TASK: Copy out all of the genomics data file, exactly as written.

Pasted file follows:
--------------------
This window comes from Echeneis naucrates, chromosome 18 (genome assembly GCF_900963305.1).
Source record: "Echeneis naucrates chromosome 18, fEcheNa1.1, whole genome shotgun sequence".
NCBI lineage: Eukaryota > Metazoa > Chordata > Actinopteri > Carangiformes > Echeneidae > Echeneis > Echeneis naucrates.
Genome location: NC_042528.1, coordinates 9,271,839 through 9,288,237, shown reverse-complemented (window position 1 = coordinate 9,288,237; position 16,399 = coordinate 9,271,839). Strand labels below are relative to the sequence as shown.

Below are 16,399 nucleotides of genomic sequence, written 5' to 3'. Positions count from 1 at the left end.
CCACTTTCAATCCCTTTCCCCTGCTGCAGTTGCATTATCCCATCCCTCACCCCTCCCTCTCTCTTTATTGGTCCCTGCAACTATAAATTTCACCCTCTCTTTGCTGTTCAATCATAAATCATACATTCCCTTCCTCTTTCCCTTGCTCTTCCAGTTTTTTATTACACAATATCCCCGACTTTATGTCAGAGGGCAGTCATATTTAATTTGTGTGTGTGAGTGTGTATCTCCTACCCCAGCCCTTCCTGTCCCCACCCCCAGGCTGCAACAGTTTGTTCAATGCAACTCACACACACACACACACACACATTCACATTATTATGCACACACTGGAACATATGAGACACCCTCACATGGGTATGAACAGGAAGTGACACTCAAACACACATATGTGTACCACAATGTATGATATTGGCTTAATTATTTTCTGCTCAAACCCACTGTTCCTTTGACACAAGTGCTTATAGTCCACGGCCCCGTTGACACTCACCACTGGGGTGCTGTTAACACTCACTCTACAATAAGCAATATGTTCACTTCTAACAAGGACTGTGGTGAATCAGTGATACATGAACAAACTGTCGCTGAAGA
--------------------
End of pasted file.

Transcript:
This window comes from Echeneis naucrates, chromosome 18 (genome assembly GCF_900963305.1).
Source record: "Echeneis naucrates chromosome 18, fEcheNa1.1, whole genome shotgun sequence".
NCBI lineage: Eukaryota > Metazoa > Chordata > Actinopteri > Carangiformes > Echeneidae > Echeneis > Echeneis naucrates.
Genome location: NC_042528.1, coordinates 9,271,839 through 9,288,237, shown reverse-complemented (window position 1 = coordinate 9,288,237; position 16,399 = coordinate 9,271,839). Strand labels below are relative to the sequence as shown.

Below are 16,399 nucleotides of genomic sequence, written 5' to 3'. Positions count from 1 at the left end.
CCACTTTCAATCCCTTTCCCCTGCTGCAGTTGCATTATCCCATCCCTCACCCCTCCCTCTCTCTTTATTGGTCCCTGCAACTATAAATTTCACCCTCTCTTTGCTGTTCAATCATAAATCATACATTCCCTTCCTCTTTCCCTTGCTCTTCCAGTTTTTTATTACACAATATCCCCGACTTTATGTCAGAGGGCAGTCATATTTAATTTGTGTGTGTGAGTGTGTATCTCCTACCCCAGCCCTTCCTGTCCCCACCCCCAGGCTGCAACAGTTTGTTCAATGCAACTCACACACACACACACACACACATTCACATTATTATGCACACACTGGAACATATGAGACACCCTCACATGGGTATGAACAGGAAGTGACACTCAAACACACATATGTGTACCACAATGTATGATATTGGCTTAATTATTTTCTGCTCAAACCCACTGTTCCTTTGACACAAGTGCTTATAGTCCACGGCCCCGTTGACACTCACCACTGGGGTGCTGTTAACACTCACTCTACAATAAGCAATATGTTCACTTCTAACAAGGACTGTGGTGAATCAGTGATACATGAACAAACTGTCGCTGAAGA